Farewell to China
From Xiamen, I took a 26-hour train ride to Guanzhou, the capital city of the Guandong Province and one of the five centers of the Pearl Delta (others being Hong Kong, Macau, Shenzhen, and Zhuhai). This is the ancestral province of the people from Hong Kong and the home of Cantonese. While I do not consider myself Cantonese (far from it), my great-grandmother is from this province.
I shared a sleeper compartment with a family with two girls. How they managed to have two kids in the one-child policy is beyond my understanding. I thought only rich people could afford to pay the penalty associated with having extra children, and here they were sharing the cheap hard-bed compartment with me. I suppose I had a lot of time to ponder this question, given the girls were talking through most of the night and keeping me up. Actually, part of the fun of taking a train in China is overhearing the conversations. The people in the adjacent compartment were talking about the crime rate in Guanzhou, which apparently has the highest rate of armed robbery. A woman was talking about someone who had been robbed right in front of the police station. I started wondering why I was going there.
The next day I arrived at the Guanzhou train station. I promptly went to the nearest subway station where I caught a very nice subway train. Despite the fact that there are only two subway lines, I managed to transfer onto the wrong line (later I did the same mistake; I think I was beginning to get traveler’s senility). Eventually I made it to Shiamen Island, which was given to European colonists so many years ago as their trading outpost. Nowadays, Shiamen Island no longer trades in porcelain, tea, silk, and opium. Instead, the current trade involves human beings. That is, this is the home of the U.S. Embassy, where everyday people form long lines to get visas. Also, this is where American and European couples come to adopt Chinese girls. For whatever reason, they all stay at the White Swan Hotel. In the park, I saw many white couples with their newly adopted Chinese babies. Seems like this is the latest fad. Perhaps someday I will come and adopt some myself.
Weary from all the travels, I plopped myself down at a café and used their internet service to catch up on some travelblogs. After that I took a random bus to another part of the city. Having gotten lost, I started strolling the city. I found a large bookstore, where I bought some English books. Actually it was rather difficult and expensive in China to find good English books to read. I was quite excited to find some second-hand ones that were cheap and actually interesting. I also found some bilingual books about city planning, my first profession.
Eventually I found the shopping area and proceeded to look for clothes. Contrary to what I thought, I didn’t end up finding too many good deals on clothes I liked aside from some socks and a polo shirt. Either I have been in China too long and thus was becoming more price-conscious, or they just have really ugly clothes in China. To be sure, the clothes in department stores were not much cheaper than similar items in the U.S. I was disappointed. I had more fun strolling through the local markets, where creatures of all kinds were for sale. The markets of Guandong Province are rather famous, partly due to the fondness of Cantonese for exotic creatures, which unfortunately also bring their exotic diseases. In fact, many of the world’s flu viruses originate in this part of China. Knowing this, I was less than keen on trying the local foods. Instead, I bought myself a plate of spaghetti at the internet café so that I could use the internet longer. Considering that this was the home of dim sum and the famed Cantonese cuisine, it was a rather sad decision. I really believe I had become quite weary of being in China.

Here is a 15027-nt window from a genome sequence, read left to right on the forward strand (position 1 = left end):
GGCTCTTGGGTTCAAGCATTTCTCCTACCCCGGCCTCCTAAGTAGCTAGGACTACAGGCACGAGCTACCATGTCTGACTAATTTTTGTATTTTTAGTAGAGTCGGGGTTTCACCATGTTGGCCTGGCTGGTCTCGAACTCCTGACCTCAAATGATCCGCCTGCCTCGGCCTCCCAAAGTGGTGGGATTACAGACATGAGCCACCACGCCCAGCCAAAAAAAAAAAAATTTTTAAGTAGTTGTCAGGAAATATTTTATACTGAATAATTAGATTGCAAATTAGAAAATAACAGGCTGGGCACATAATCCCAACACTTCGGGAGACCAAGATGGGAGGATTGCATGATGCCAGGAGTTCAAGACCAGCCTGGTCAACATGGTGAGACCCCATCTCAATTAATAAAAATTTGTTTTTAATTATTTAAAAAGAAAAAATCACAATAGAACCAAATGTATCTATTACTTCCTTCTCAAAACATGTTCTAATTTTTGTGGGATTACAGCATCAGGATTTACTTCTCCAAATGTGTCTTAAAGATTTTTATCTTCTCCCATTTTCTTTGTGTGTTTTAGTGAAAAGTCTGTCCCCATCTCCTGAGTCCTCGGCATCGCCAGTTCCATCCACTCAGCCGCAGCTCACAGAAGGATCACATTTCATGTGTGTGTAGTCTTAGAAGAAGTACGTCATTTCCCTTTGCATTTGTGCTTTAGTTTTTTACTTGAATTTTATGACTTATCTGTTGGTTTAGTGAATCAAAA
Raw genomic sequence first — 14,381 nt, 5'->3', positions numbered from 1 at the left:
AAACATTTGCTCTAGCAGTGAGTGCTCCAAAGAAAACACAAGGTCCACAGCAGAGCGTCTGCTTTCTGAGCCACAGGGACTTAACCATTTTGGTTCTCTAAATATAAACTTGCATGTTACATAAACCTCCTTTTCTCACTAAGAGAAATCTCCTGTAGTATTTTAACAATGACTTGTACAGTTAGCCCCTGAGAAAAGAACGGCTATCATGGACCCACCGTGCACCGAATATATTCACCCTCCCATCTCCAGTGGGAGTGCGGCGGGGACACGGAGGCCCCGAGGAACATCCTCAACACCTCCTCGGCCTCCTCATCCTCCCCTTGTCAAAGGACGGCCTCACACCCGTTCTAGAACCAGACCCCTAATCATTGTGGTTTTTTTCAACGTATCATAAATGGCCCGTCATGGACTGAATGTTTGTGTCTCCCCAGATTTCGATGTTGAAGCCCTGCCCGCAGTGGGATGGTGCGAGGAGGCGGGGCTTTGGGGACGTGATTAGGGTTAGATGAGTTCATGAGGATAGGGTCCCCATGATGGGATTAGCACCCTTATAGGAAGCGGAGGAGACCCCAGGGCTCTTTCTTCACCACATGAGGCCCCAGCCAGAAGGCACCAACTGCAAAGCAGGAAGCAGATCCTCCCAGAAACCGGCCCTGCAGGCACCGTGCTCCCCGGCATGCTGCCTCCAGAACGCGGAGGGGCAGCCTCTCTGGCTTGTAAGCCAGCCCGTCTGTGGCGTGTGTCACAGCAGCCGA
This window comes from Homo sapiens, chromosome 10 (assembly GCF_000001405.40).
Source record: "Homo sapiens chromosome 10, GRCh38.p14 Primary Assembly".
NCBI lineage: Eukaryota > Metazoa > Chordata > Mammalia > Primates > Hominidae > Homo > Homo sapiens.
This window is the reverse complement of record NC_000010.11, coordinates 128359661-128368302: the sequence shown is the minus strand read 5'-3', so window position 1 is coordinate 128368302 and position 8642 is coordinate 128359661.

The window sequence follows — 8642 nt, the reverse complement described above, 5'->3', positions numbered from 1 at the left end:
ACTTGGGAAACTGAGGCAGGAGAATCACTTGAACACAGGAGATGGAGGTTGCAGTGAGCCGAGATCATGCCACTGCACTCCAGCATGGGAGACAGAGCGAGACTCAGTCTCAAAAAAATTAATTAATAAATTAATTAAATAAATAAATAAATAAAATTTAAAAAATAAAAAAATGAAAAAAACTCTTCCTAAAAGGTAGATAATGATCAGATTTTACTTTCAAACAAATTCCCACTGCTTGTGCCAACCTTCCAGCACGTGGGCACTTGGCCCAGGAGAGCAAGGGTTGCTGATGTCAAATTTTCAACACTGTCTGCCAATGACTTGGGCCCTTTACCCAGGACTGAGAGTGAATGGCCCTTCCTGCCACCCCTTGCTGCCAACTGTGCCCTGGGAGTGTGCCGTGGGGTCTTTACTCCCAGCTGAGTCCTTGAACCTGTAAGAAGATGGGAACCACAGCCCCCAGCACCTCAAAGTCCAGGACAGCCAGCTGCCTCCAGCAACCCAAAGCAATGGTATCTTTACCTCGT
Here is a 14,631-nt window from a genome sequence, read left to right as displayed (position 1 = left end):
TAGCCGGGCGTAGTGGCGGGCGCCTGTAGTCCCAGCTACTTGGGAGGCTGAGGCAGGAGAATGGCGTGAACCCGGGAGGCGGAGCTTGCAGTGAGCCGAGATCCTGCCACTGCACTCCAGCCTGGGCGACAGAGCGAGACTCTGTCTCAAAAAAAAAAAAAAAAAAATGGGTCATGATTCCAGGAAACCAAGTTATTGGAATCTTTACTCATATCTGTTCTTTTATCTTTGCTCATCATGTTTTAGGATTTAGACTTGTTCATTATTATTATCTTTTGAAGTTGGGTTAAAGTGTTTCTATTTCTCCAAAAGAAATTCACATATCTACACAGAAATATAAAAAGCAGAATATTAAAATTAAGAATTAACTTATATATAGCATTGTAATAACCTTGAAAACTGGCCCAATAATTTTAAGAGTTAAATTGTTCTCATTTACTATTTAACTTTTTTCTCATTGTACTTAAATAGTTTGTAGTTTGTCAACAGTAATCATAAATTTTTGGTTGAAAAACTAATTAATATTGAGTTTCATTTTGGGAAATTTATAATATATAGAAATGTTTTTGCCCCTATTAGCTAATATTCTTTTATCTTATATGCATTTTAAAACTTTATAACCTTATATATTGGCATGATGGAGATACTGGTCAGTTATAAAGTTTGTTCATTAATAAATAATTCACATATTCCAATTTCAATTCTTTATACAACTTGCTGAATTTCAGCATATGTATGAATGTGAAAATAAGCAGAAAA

At the hostel, which was perhaps the worst I had ever stayed at in my long traveling career, I met a middle-aged English guy who had spent most of his life on the road, while doing odd jobs. He is one of the breed of foreign tourists who have never gone home from their first trip. He was extremely cheap, though quite knowledgeable about the world. Perhaps he was the only one person who has even heard of the graduate school I was heading to in the Netherlands.
The next day I headed to Shenzhen, which is known worldwide as one of the primary centers of the Chinese economic boom. It is the most entrepreneurial place in China. Unfortunately for me, the weather had turned for the worse, with a hurricane passing through some distance to the south. I was stuck at the train station, until an old lady approached me to sell an umbrella. Her offer price was about $1.50. Despite that, my instinct was to bargain her down. Luckily my brain kicked in for once and reminded me that really I had no bargaining power given the rain and the short time I have in Shenzhen.
Despite the torrential rain, I ventured around the city. As there was not much to see in Shenzhen besides tall buildings and malls, it was not so unfortunate that the weather was so bad. Perhaps the most interesting thing was walking through to the border with Hong Kong. Only a gully separated these places. There was quite a flood of people coming and going, as mainlander could now easily go to Hong Kong, where they can shop and get a taste of the outside world. Unfortunately the signage was not so good, even in Chinese. I wondered how foreigners got around the border, as it was a maze. While I was sad that my trip to China had come to an end, I was happy that I was closer to being in Taiwan. I missed being around friends and family.